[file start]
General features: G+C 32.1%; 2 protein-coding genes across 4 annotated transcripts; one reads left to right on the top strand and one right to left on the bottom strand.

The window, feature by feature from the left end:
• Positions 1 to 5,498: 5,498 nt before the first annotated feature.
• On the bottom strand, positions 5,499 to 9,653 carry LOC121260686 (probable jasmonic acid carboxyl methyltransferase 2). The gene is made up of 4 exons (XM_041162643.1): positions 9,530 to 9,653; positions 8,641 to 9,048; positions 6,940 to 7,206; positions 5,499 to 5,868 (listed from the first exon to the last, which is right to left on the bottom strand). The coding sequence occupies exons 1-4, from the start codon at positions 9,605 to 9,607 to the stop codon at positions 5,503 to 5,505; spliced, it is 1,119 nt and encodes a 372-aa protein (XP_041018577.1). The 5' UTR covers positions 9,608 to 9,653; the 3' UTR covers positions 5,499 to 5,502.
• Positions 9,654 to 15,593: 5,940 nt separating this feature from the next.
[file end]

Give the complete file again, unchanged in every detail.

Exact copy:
General features: G+C 32.1%; 2 protein-coding genes across 4 annotated transcripts; one reads left to right on the top strand and one right to left on the bottom strand.

The window, feature by feature from the left end:
• Positions 1 to 5,498: 5,498 nt before the first annotated feature.
• On the bottom strand, positions 5,499 to 9,653 carry LOC121260686 (probable jasmonic acid carboxyl methyltransferase 2). The gene is made up of 4 exons (XM_041162643.1): positions 9,530 to 9,653; positions 8,641 to 9,048; positions 6,940 to 7,206; positions 5,499 to 5,868 (listed from the first exon to the last, which is right to left on the bottom strand). The coding sequence occupies exons 1-4, from the start codon at positions 9,605 to 9,607 to the stop codon at positions 5,503 to 5,505; spliced, it is 1,119 nt and encodes a 372-aa protein (XP_041018577.1). The 5' UTR covers positions 9,608 to 9,653; the 3' UTR covers positions 5,499 to 5,502.
• Positions 9,654 to 15,593: 5,940 nt separating this feature from the next.